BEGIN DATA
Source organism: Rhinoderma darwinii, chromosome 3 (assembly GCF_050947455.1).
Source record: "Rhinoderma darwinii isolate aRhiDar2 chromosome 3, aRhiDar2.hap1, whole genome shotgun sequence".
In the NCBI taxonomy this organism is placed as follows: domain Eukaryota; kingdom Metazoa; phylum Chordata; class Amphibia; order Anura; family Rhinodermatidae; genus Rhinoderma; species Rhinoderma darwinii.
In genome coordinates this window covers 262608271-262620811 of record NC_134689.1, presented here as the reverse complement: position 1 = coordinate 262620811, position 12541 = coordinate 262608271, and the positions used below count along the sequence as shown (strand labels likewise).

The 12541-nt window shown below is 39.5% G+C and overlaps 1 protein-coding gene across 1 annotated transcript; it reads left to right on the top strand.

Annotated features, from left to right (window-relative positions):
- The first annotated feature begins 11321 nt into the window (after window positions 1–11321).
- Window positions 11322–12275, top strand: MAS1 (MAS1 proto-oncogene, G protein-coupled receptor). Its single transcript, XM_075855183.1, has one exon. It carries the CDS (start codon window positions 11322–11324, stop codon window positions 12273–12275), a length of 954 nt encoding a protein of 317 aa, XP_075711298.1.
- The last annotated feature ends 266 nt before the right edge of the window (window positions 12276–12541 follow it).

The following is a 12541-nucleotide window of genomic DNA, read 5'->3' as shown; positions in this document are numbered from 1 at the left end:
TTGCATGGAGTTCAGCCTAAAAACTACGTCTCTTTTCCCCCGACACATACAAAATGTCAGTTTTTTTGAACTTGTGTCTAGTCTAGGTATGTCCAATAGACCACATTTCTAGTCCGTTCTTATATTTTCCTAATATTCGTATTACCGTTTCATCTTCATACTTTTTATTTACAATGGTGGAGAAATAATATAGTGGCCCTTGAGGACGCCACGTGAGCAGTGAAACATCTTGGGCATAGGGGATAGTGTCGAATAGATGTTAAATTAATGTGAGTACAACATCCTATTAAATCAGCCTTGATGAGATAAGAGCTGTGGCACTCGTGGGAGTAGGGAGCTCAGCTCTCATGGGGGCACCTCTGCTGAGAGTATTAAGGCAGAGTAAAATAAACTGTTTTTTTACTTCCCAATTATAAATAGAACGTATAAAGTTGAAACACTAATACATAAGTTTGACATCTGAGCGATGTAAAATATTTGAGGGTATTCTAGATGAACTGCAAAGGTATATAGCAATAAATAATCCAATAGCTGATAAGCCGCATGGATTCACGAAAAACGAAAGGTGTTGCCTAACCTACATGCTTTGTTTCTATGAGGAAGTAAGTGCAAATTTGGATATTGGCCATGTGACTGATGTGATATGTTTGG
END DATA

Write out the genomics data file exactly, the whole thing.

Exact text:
Source organism: Rhinoderma darwinii, chromosome 3 (assembly GCF_050947455.1).
Source record: "Rhinoderma darwinii isolate aRhiDar2 chromosome 3, aRhiDar2.hap1, whole genome shotgun sequence".
In the NCBI taxonomy this organism is placed as follows: domain Eukaryota; kingdom Metazoa; phylum Chordata; class Amphibia; order Anura; family Rhinodermatidae; genus Rhinoderma; species Rhinoderma darwinii.
In genome coordinates this window covers 262608271-262620811 of record NC_134689.1, presented here as the reverse complement: position 1 = coordinate 262620811, position 12541 = coordinate 262608271, and the positions used below count along the sequence as shown (strand labels likewise).

The 12541-nt window shown below is 39.5% G+C and overlaps 1 protein-coding gene across 1 annotated transcript; it reads left to right on the top strand.

Annotated features, from left to right (window-relative positions):
- The first annotated feature begins 11321 nt into the window (after window positions 1–11321).
- Window positions 11322–12275, top strand: MAS1 (MAS1 proto-oncogene, G protein-coupled receptor). Its single transcript, XM_075855183.1, has one exon. It carries the CDS (start codon window positions 11322–11324, stop codon window positions 12273–12275), a length of 954 nt encoding a protein of 317 aa, XP_075711298.1.
- The last annotated feature ends 266 nt before the right edge of the window (window positions 12276–12541 follow it).

The following is a 12541-nucleotide window of genomic DNA, read 5'->3' as shown; positions in this document are numbered from 1 at the left end:
TTGCATGGAGTTCAGCCTAAAAACTACGTCTCTTTTCCCCCGACACATACAAAATGTCAGTTTTTTTGAACTTGTGTCTAGTCTAGGTATGTCCAATAGACCACATTTCTAGTCCGTTCTTATATTTTCCTAATATTCGTATTACCGTTTCATCTTCATACTTTTTATTTACAATGGTGGAGAAATAATATAGTGGCCCTTGAGGACGCCACGTGAGCAGTGAAACATCTTGGGCATAGGGGATAGTGTCGAATAGATGTTAAATTAATGTGAGTACAACATCCTATTAAATCAGCCTTGATGAGATAAGAGCTGTGGCACTCGTGGGAGTAGGGAGCTCAGCTCTCATGGGGGCACCTCTGCTGAGAGTATTAAGGCAGAGTAAAATAAACTGTTTTTTTACTTCCCAATTATAAATAGAACGTATAAAGTTGAAACACTAATACATAAGTTTGACATCTGAGCGATGTAAAATATTTGAGGGTATTCTAGATGAACTGCAAAGGTATATAGCAATAAATAATCCAATAGCTGATAAGCCGCATGGATTCACGAAAAACGAAAGGTGTTGCCTAACCTACATGCTTTGTTTCTATGAGGAAGTAAGTGCAAATTTGGATATTGGCCATGTGACTGATGTGATATGTTTGG